"Alright," Paige gave in with exhaustion. "Four nights, but not a moment longer."

Maura woke up, sat up, and listened. Something was rustling the leaves outside her bedroom window. A chipmunk? Birds were chirping, an insect was buzzing ... she loved the sounds of nature. She got up and put on a yellow Polo, her faded overalls and a mismatched pair of Converse tennis shoes and ventured out of her room. Her mother had obviously gone out without her, and she wondered where.

Some sort of vehicle, in need of a muffler, strained its way up the steep incline to the cabin. A look out the picture window revealed a white mini-van parked in the asphalt drive, BUGBY GONE inscribed on its side. Now Maura knew where her mother had gone. A man in blue coveralls climbed from the van and began unloading equipment. Hurrying to the back porch, Maura watched as he balanced a metal cylinder on the rumpled sidewalk and began measuring chemicals. She assumed he would start by circling the house, wetting the foundation near the ground. Then he would knock on the door and ask to come inside and spray along the baseboards.

Briefly, she imagined the ladybugs lined up dead in the broom tray, their tiny feet in the air, their polka-dot dresses fanned out at the sleeves. She wondered what she could say to dissuade the man - he wasn't likely to share her affection for ladybugs. "Hello!" she called. "Have you come to annihilate the ladybugs?"

He looked startled as he gazed upward to find the owner of the voice. "Roaches and water bugs and thousand-leggers," he said with a smile. "Jason Lancaster," he introduced himself, as he began the arduous climb up the stairs with the heavy tank.

Maura saw that he was tall with brown hair, near her age, and good looking. His brown eyes sparkled, giving her the impression that he was good-natured. She could tell that he was assessing her looks too, and wished she had dressed in something with more style - a thought her mother would be delighted to overhear.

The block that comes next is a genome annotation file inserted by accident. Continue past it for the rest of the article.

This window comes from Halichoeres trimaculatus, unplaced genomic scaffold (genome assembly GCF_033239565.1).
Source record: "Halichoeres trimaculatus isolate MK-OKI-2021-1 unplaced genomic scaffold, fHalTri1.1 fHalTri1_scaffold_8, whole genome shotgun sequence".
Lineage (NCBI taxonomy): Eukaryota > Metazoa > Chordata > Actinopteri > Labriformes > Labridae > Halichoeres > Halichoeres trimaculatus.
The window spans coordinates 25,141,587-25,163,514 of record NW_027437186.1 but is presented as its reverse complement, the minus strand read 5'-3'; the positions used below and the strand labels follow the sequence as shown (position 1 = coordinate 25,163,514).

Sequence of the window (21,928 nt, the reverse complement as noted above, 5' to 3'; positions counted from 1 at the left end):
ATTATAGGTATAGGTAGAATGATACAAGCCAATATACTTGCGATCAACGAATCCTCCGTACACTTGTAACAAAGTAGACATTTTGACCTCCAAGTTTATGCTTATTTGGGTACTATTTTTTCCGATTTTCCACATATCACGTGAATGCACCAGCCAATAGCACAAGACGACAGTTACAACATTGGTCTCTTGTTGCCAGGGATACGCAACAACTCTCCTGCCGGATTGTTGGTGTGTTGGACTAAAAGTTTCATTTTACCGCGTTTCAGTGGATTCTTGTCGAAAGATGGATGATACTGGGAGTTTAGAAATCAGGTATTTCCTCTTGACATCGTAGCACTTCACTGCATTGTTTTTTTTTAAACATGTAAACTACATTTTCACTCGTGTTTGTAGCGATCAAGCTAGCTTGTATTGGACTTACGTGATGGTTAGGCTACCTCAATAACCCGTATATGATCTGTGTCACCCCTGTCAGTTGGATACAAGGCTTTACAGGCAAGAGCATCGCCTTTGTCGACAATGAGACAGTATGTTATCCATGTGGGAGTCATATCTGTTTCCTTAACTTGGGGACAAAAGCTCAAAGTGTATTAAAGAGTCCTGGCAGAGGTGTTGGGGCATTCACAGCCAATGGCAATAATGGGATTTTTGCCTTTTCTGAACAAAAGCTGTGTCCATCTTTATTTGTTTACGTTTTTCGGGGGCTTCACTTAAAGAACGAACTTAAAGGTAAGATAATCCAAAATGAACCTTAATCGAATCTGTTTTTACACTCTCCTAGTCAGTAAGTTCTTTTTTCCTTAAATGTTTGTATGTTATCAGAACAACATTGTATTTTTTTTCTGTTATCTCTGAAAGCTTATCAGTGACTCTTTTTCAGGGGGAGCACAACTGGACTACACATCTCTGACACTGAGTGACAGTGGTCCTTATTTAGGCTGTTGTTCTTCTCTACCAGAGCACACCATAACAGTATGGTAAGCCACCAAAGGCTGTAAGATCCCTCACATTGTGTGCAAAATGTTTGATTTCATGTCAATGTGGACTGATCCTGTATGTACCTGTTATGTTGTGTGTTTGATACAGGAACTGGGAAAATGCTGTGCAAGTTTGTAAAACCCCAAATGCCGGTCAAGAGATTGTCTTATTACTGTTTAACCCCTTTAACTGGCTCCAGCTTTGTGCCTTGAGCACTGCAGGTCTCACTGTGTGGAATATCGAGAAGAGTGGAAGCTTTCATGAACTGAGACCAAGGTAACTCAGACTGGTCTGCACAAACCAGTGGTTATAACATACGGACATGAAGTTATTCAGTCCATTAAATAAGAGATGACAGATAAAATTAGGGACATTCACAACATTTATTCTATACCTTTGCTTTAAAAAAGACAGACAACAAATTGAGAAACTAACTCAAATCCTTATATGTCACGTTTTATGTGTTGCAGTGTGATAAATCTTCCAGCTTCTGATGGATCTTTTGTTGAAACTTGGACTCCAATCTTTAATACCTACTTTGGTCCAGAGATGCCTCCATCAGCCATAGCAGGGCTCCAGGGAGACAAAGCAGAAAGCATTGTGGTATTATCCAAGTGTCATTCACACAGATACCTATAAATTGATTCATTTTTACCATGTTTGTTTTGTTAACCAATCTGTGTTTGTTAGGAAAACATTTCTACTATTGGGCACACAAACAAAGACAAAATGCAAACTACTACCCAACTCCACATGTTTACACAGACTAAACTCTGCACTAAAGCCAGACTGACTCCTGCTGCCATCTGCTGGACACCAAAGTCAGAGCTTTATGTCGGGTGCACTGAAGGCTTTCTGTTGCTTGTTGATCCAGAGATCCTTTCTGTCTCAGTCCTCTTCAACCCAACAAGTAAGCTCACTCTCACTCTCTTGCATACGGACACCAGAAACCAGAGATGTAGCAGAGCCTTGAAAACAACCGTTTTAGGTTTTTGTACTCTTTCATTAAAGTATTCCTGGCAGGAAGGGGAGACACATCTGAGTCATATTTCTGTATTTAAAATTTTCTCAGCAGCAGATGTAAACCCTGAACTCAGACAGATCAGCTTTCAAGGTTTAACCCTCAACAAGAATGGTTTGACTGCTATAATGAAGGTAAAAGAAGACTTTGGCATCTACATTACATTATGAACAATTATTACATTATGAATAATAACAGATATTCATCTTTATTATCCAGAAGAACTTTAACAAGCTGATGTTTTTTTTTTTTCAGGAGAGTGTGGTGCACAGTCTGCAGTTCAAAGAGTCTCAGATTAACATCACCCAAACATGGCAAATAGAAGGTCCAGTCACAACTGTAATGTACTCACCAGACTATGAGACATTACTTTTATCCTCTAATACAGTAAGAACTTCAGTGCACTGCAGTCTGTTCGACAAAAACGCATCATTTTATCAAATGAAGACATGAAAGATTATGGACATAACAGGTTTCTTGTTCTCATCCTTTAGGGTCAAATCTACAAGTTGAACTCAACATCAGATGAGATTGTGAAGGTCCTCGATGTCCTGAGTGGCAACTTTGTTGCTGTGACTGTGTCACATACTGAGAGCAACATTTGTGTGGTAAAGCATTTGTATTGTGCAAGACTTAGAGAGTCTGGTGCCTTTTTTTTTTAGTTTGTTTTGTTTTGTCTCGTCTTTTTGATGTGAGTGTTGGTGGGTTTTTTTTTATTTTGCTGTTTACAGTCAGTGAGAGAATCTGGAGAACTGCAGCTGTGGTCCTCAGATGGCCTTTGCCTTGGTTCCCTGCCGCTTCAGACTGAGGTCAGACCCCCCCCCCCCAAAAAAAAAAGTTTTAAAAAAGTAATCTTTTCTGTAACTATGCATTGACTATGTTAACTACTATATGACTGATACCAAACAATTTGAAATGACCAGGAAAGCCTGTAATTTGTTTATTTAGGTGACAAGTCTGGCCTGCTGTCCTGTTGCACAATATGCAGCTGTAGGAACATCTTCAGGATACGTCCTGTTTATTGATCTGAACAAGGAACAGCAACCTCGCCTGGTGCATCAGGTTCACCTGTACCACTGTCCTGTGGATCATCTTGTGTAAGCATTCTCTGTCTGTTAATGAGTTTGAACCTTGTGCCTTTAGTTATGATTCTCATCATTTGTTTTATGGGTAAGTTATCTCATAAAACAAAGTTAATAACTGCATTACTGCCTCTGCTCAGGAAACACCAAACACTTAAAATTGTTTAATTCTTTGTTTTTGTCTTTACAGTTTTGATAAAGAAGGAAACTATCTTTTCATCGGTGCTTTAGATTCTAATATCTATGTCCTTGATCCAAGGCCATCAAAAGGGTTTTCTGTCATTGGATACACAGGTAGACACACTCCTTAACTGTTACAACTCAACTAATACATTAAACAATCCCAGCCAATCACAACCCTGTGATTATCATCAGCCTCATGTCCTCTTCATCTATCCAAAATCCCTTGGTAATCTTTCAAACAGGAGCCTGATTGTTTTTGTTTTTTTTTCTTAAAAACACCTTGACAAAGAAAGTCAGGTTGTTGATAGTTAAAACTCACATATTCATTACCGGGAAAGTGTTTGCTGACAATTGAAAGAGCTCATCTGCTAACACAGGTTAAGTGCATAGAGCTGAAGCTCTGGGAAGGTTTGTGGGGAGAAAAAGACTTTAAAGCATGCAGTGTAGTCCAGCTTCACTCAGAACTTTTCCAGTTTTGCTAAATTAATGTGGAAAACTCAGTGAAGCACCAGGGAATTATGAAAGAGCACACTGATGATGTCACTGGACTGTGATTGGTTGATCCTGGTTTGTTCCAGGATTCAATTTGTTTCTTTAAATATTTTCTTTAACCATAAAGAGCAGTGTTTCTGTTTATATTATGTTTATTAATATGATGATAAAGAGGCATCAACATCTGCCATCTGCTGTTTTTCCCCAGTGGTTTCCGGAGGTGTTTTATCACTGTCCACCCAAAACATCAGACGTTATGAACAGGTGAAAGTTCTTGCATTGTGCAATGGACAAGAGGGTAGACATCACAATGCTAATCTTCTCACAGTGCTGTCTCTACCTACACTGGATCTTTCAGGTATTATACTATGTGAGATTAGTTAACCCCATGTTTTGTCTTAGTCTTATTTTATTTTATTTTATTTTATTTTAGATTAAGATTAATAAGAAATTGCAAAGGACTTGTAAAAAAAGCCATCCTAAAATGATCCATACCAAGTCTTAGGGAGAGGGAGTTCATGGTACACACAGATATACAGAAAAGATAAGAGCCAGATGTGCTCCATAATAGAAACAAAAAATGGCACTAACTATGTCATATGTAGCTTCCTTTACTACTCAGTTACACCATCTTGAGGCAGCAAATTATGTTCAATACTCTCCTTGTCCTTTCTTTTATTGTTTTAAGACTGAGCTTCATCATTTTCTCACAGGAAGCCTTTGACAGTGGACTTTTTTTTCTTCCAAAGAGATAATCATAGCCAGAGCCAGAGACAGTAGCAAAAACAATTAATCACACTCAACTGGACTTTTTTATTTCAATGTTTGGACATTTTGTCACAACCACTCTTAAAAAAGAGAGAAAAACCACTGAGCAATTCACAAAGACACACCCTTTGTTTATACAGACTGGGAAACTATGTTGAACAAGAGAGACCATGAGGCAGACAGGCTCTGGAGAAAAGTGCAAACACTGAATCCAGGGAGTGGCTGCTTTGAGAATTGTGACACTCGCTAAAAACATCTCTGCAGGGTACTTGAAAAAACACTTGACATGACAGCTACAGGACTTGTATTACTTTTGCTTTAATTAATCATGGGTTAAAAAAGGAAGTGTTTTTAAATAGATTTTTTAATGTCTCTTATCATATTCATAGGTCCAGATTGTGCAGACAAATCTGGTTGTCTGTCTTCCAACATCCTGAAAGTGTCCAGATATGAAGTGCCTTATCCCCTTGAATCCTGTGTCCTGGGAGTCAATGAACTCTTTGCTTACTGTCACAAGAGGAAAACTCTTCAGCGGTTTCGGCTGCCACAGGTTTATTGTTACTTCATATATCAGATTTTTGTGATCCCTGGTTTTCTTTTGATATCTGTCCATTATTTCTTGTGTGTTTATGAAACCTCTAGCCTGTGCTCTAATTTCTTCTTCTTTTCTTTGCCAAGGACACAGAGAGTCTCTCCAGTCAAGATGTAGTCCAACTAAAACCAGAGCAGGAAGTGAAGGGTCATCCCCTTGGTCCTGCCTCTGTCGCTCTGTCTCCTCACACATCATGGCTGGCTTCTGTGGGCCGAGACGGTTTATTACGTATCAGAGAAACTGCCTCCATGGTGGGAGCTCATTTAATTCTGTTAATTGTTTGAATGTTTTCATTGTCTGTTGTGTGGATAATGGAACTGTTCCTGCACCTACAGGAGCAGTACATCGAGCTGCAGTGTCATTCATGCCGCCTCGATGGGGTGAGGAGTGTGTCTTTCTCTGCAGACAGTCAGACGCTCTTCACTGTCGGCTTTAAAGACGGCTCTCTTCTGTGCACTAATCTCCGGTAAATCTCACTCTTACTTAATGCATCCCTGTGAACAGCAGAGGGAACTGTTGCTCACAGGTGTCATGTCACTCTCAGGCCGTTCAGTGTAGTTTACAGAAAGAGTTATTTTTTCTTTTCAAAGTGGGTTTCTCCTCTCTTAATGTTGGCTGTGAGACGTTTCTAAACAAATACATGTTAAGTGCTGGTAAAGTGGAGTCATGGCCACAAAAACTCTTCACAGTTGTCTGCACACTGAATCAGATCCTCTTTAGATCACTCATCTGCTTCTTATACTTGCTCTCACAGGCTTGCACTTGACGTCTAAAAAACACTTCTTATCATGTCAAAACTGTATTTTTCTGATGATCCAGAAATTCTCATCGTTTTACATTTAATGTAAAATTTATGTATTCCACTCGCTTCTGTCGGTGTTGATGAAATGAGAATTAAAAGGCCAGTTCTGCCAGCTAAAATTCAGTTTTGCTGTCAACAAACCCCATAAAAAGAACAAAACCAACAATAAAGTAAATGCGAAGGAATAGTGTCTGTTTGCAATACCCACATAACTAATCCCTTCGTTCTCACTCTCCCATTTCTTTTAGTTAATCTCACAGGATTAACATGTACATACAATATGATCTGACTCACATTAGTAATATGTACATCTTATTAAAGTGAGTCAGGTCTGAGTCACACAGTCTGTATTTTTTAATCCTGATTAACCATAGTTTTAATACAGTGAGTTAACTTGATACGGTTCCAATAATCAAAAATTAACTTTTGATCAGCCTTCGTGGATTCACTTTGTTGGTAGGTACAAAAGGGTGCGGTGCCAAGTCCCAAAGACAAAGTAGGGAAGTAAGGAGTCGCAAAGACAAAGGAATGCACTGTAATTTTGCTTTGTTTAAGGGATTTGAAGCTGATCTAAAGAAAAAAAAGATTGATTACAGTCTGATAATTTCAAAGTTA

"Maura Blaine," she said. "Did my mother call you?"

"Not me." He arrived at the porch and lodged the heavy canister on the floor, between his brown boots. "She might be the one called my friend, Don Bugby. He's the one owns the company. Did you say 'Maura'?"

"Maura," she repeated. "The spray you use, will it hurt the ladybugs?"

"If it'll kill one bug, I imagine it'll kill them all. I hope you're not bitter?"


"The name 'Maura' ... Isn't that what it means?"

Maura frowned at him. She was bitter about a few things, but she didn't like to think it showed. "I'll pay you double not to spray," she said. "It will be our secret - I won't tell my mother if you don't tell your friend."

"I can't do that," he said with an unhappy frown. "It would be dishonest. Besides, don't you think your mom would notice if the bugs didn't stop bugging her?"

"Please?" She tilted her head to one side, hoping he had a weakness for redheads. "There must be some way I could persuade you not to spray. Ladybugs don't bother anybody. They eat aphids, only aphids. They don't bite, they don't sting. Why should anyone want to kill them?"